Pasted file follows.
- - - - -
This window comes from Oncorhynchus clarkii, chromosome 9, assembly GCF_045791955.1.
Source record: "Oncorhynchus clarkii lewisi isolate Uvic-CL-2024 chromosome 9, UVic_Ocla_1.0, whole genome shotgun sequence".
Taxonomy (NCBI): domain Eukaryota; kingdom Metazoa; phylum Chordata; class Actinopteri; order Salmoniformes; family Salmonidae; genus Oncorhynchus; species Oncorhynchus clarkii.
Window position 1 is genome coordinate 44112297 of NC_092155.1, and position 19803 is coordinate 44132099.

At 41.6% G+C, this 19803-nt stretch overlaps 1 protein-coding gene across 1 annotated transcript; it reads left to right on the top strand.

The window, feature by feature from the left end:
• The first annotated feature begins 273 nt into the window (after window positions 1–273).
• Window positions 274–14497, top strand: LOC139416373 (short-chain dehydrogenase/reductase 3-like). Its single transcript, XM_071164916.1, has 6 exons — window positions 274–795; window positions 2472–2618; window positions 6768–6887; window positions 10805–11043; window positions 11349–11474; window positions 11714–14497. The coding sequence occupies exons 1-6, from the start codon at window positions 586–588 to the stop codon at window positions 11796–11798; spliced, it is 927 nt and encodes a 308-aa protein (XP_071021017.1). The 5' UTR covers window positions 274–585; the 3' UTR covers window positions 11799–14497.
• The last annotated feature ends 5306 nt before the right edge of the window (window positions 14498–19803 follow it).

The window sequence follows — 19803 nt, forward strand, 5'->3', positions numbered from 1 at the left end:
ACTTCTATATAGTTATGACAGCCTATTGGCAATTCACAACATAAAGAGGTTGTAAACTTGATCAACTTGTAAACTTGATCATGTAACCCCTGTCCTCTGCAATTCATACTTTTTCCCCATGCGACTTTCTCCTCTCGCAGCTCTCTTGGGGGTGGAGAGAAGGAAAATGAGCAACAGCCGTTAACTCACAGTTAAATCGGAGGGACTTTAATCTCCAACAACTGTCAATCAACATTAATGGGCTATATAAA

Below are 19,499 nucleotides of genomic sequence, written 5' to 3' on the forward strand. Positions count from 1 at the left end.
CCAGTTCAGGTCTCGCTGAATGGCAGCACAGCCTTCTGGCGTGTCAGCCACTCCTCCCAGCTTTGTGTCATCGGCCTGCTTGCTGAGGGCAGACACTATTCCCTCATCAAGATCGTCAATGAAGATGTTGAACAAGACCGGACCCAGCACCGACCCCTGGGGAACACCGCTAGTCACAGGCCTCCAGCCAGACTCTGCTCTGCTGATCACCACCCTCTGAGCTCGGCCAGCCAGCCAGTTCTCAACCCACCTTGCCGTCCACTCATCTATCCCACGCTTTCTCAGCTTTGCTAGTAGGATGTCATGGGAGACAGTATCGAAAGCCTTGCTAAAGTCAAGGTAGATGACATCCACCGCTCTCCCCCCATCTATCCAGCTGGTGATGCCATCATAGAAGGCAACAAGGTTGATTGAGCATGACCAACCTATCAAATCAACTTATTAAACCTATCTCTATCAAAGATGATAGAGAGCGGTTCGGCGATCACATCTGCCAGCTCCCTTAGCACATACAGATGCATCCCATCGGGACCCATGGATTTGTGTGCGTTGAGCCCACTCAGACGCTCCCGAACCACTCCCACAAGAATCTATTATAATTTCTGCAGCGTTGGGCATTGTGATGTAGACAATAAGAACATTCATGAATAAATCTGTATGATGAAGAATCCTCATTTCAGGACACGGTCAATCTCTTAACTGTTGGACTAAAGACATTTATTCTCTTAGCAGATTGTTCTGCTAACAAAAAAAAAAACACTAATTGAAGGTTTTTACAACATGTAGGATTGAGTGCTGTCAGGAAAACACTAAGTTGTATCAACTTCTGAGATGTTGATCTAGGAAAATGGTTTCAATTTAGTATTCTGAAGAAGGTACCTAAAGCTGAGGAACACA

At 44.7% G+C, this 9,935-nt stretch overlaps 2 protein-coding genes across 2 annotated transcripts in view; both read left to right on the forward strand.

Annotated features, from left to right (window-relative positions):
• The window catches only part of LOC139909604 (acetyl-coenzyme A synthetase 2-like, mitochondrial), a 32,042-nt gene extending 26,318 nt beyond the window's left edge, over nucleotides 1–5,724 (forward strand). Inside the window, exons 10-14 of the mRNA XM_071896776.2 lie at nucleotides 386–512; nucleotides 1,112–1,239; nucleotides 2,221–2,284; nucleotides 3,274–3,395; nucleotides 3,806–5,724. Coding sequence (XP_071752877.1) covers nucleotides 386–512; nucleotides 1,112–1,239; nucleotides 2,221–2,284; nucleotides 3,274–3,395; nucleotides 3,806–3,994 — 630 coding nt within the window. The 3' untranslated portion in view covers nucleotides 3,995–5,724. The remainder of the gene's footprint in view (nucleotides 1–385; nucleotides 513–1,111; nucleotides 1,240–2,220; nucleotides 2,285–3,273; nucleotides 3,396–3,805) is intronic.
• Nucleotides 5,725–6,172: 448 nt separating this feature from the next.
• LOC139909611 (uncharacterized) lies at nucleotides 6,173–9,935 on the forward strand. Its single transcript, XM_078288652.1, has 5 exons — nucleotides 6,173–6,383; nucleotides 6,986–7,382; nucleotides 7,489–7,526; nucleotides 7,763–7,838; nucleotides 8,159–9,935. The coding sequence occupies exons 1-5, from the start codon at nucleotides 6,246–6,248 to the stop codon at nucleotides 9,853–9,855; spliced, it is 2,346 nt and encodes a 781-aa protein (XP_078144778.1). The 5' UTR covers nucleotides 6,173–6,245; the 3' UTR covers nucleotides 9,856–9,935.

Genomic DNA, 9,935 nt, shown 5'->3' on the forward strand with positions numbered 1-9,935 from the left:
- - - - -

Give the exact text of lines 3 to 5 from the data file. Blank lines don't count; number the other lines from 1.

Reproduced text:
Taxonomy (NCBI): domain Eukaryota; kingdom Metazoa; phylum Chordata; class Actinopteri; order Salmoniformes; family Salmonidae; genus Oncorhynchus; species Oncorhynchus clarkii.
Window position 1 is genome coordinate 44112297 of NC_092155.1, and position 19803 is coordinate 44132099.

At 41.6% G+C, this 19803-nt stretch overlaps 1 protein-coding gene across 1 annotated transcript; it reads left to right on the top strand.